by Cara Gillespie
Junior Cara Gillespie spent her spring semester studying in Spain and traveling through Europe. Looking back on her experience she wouldn’t change a thing.
I am sitting in a pub in Annascual, Ireland, a village town made up of about 2,000 people. I have been traveling for more than two weeks and living in Europe for nearly five months. Sitting here, I cannot help but reflect on my time abroad with nothing but fond memories and lessons learned.
Last year in January, I was sitting in the library scrolling through everyone’s Instagram posts of their J-term trips, wishing I could go on one. I looked into the programs everyone was on and the past J-term programs. After looking at the prices, I quickly realized that a J-term study away experience was not financially feasible for me.
However, one of my deepest desires had always been to study abroad. I lived in Romania working with a church following my first year at Pacific Lutheran University and saw how life-changing immersion experiences are. My experience there only fueled my desire to return to Europe and to study away. I was not content with giving up on my dream to study away just because I could not afford a J-term trip.
I scheduled a meeting in the Wang Center to discuss other options, through that meeting I found Institute of the International Education of Students abroad. My program actually ended up being cheaper, although close to, my tuition costs at PLU and the best part was my scholarships and financial aid still applied to my study abroad experience.
Knowing the expense of studying abroad for a semester was less than staying at PLU makes studying away sound like the easy choice, but for me it was not that simple.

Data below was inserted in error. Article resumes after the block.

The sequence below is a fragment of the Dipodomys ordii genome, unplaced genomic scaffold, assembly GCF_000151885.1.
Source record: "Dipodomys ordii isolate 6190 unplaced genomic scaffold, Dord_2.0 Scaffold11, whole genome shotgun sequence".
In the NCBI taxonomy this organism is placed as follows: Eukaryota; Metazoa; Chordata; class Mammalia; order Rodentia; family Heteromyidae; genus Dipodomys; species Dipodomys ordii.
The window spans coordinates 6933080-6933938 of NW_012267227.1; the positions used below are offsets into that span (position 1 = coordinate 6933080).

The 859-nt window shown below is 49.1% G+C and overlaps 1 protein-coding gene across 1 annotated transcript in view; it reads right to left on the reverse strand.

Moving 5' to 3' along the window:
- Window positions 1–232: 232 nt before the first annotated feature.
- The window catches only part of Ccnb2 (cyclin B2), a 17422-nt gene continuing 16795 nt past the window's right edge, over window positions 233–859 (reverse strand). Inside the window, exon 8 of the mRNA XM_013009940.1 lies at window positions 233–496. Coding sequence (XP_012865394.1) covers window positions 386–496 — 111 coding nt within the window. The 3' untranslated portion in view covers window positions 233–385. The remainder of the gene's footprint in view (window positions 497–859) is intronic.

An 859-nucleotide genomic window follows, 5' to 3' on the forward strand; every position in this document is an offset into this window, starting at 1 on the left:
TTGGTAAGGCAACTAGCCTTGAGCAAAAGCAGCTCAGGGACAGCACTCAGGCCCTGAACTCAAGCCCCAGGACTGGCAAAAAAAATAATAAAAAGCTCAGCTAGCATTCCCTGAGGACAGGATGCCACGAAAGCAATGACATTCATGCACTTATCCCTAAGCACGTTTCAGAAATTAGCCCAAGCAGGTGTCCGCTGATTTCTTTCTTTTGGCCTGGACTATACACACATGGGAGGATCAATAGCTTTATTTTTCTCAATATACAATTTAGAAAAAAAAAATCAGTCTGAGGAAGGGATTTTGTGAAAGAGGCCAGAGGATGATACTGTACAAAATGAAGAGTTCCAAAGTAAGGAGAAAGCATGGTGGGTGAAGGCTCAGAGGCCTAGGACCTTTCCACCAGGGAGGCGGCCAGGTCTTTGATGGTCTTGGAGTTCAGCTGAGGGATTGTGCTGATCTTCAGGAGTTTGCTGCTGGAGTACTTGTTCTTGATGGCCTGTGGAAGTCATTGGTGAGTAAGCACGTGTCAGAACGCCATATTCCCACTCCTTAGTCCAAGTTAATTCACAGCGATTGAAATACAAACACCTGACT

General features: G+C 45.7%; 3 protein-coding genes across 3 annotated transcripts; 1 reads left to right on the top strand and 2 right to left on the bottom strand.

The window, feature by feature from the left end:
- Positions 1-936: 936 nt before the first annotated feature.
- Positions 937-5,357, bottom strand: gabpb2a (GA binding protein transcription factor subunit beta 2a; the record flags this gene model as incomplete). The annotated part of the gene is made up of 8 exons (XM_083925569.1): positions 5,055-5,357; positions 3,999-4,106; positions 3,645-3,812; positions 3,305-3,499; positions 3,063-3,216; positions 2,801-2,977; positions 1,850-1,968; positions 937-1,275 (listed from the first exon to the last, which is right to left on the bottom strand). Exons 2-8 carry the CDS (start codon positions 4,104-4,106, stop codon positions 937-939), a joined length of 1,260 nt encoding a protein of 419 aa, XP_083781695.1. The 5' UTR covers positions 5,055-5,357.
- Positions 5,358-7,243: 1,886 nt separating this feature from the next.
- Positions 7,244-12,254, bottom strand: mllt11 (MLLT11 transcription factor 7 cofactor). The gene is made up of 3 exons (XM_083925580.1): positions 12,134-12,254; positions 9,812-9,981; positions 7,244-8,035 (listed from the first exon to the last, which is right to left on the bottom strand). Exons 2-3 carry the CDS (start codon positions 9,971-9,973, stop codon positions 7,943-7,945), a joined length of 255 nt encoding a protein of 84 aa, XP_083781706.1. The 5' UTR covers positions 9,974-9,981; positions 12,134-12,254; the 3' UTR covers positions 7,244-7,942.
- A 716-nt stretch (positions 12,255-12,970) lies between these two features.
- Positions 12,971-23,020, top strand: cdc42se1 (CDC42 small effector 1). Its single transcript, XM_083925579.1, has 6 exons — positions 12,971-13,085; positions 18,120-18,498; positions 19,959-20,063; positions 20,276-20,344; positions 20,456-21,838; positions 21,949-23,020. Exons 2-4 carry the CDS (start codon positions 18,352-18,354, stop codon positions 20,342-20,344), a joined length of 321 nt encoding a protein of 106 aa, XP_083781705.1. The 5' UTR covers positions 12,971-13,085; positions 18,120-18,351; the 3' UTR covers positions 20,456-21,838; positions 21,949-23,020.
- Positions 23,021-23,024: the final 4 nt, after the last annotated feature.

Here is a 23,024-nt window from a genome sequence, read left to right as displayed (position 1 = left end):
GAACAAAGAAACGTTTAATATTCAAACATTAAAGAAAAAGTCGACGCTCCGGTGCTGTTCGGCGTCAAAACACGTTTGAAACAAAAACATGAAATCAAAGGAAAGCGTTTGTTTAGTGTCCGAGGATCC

At PLU I am known for my busy schedule. I work three to four jobs throughout the year, I typically take a full 17-credit course load, and as if that is not enough on my plate, I have managed to work for PLU’s student media and continue playing volleyball to boot.
That made the decision to study abroad difficult. It was like deciding to drop everything I loved doing and just leave, with no real knowledge of what was in store for me. I had studied abroad once already though, so I knew I had it in me to do again.
Once I made the decision to go, the rest was easy. I filled out the necessary paperwork and was off on my next adventure.
Some people think of study abroad as a glorified vacation, but I would argue it is a necessary step in everyone’s education. Do not get me wrong, studying abroad was one of the most fun and rewarding experiences of my life, but studying abroad is like taking the challenges one has at home and putting them in a new context with even more challenges.
I had class and volunteering Monday to Thursday from 8 a.m. to 5 p.m. with an hour commute to and from class. Then on the weekends, I usually had a full itinerary full of cultural experiences throughout Spain and other parts of Europe. I had a heavy homework load, just as I would have at PLU.
My program was tough, definitely comparable to PLU. I was trying to cultivate relationships with my homestay family as well as with all my new friends. A large part of what makes study abroad so special is really trying to adapt to the language, the culture and their customs.
In Spain that meant dinner at 9 p.m., siesta in the afternoons (although as a student you do not actually get a siesta), and going out for a drink with friends means sangria and patatas bravas at 1 a.m.
Five-months, 11 countries, countless planes and trains later I wouldn’t change a single thing and more than anything, I’m proud I got myself there.